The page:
If Man in the High Castle looks backwards, Submission peers forward with France electing its first Muslim president. The novel’s protagonist, Francois, is a university professor whose expertise in Huysmans doesn’t lead him to convert to Catholicism but rather to Islam in order to keep his job, gain wives, and, most importantly, provide some meaning to his life. The two traditional sources of morality for France – Catholicism and secularism – no longer serve as viable foundation for the country. Only Islam can provide a spiritual substance to France.

There are several interpretations of the Houellebecq’s novel with no resolution, as one would expect of all serious literature. Is the novel an indictment against Islam and warning to the West? Or is a satire, a projection of our fears about Islam? Is it a condemnation of the spiritual wasteland of the West where we can only find spiritual salvation in a foreign religion? Is it asking the French how they would act if a Vichy-style government was installed now? These and other questions get at the heart of the matter of history of France. By offering a speculative reality of what his country may become, Houellebecq challenges the likes of Fukuyama and others who claim that we are the last men living at the end of history.

The film, Children of Men, also speculates what the future could be like, if humanity could not reproduce. Based on the novel of the same name, Children of Men follows the journey of Theo, a former immigrant rights activist and now cynical British government bureaucrat. He shepherds Kee, who is pregnant, across Britain and to the sea where she boards a ship called the Tomorrow for safety. What we find in a world where humans can no longer reproduce are a police state, suicide kits, and immigrant-right terrorist groups. It is a bleak and depressing picture and clearly a commentary on today’s treatment of refugees and immigrants. But by setting the subject in the dystopian future, Children of Men humanizes the plight of immigrants in a way that news reporters, activists, and politicians can’t. Regardless of our policy preferences, we begin to recognize and empathize with their struggles, hopes, and desires for a better life. Their history, and ours, are not necessary set and could be changed if we wish it.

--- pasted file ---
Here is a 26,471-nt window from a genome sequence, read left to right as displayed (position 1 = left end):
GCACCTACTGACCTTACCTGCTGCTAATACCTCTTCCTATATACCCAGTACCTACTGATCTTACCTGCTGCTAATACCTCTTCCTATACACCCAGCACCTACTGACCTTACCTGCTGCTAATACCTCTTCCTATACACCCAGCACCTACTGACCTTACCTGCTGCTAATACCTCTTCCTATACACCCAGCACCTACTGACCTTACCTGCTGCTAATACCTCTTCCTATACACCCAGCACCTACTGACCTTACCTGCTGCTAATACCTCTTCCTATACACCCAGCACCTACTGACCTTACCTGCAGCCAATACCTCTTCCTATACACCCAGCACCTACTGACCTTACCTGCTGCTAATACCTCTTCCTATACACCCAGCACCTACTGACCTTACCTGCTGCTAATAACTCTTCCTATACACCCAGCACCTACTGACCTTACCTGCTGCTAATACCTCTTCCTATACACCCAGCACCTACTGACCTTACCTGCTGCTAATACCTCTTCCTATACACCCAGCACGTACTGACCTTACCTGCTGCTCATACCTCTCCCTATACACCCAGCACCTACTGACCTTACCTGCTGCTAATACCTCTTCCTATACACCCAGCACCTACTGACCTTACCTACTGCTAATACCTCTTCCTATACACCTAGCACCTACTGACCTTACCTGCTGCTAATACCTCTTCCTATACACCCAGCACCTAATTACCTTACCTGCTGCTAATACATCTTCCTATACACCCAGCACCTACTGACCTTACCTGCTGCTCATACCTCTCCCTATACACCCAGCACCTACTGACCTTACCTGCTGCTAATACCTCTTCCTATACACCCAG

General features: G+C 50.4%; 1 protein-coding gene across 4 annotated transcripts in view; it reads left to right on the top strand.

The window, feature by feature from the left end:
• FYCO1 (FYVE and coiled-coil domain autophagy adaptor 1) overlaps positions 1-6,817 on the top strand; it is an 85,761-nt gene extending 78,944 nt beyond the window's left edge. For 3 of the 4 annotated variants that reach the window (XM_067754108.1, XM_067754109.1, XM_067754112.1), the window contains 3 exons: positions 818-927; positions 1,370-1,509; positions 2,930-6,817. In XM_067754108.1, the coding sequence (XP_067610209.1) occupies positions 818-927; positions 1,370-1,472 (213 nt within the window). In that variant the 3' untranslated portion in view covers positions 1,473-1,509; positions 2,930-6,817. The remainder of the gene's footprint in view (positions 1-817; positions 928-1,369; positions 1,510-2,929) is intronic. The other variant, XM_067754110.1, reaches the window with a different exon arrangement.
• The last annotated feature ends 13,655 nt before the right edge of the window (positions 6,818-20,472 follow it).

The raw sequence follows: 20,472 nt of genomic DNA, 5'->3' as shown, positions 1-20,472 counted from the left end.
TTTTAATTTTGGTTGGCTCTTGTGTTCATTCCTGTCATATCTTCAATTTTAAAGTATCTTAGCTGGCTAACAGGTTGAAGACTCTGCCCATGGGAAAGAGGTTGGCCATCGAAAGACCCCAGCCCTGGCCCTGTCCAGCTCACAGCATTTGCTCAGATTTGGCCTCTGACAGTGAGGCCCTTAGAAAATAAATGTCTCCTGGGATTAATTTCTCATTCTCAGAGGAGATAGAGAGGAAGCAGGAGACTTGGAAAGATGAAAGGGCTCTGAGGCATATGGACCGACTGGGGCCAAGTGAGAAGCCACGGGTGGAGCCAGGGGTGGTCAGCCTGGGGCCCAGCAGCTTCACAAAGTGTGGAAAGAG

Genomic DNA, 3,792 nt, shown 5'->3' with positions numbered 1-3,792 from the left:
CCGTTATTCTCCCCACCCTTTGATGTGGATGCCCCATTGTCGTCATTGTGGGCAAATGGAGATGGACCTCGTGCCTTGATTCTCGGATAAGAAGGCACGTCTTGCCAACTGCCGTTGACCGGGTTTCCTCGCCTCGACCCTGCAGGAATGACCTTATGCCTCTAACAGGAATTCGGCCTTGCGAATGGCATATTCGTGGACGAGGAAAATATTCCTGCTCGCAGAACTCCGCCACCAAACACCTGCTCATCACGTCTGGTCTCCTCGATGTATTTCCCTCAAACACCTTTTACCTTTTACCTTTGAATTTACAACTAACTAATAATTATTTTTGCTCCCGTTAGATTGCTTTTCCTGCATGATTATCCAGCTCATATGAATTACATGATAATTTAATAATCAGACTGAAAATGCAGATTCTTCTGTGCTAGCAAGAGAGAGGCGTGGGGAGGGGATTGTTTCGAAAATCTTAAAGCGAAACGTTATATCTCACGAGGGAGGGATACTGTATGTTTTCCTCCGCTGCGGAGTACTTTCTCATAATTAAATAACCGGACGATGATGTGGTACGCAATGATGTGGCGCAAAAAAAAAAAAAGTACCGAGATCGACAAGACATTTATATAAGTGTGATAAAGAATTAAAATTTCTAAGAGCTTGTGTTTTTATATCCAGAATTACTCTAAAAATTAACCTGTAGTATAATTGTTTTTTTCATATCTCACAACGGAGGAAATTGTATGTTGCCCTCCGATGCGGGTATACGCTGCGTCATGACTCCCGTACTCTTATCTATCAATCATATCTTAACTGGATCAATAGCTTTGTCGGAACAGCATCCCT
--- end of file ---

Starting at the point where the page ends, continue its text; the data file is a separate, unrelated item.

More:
History is not moved by impersonal forces but by individual choices, as The Lives of Others shows us. Stasi Captain Wiesler monitors the playwright Georg Dreyman in 1980s East Germany in order to find incriminating evidence against him so the Minister of Culture can be with Dreyman’s lover, Christa-Maria. Over the course of the film we see Wiesler change from the consummate bureaucrat to one who recognizes from his surveillance that he is missing friendship, art, and love in his own life. It is human choice, not Marxist historical forces, that shape who we are and what we love.

The dystopian genre, and art more broadly, shows us the possibilities of life, whether in the past, present, or future. The best of literature, television, and film show us that nothing was determined and nothing is foreordained. Those political leaders who claim otherwise should be held in suspect. But we cannot entirely blame them for this, given that their education tends to be in law, history, and the social sciences when instead it should have been in art, literature, and the humanities, for it is in poetry where life can be most learnt.

Lee Trepanier

Written by

Lee Trepanier is a Professor of Political Science and University Pre-Law Advisor at Saginaw Valley State University in Michigan. He is author and editor of several books and also is the editor of VoegelinView (2016-present) and editor of Lexington Books series Politics, Literature, and Film (2013-present).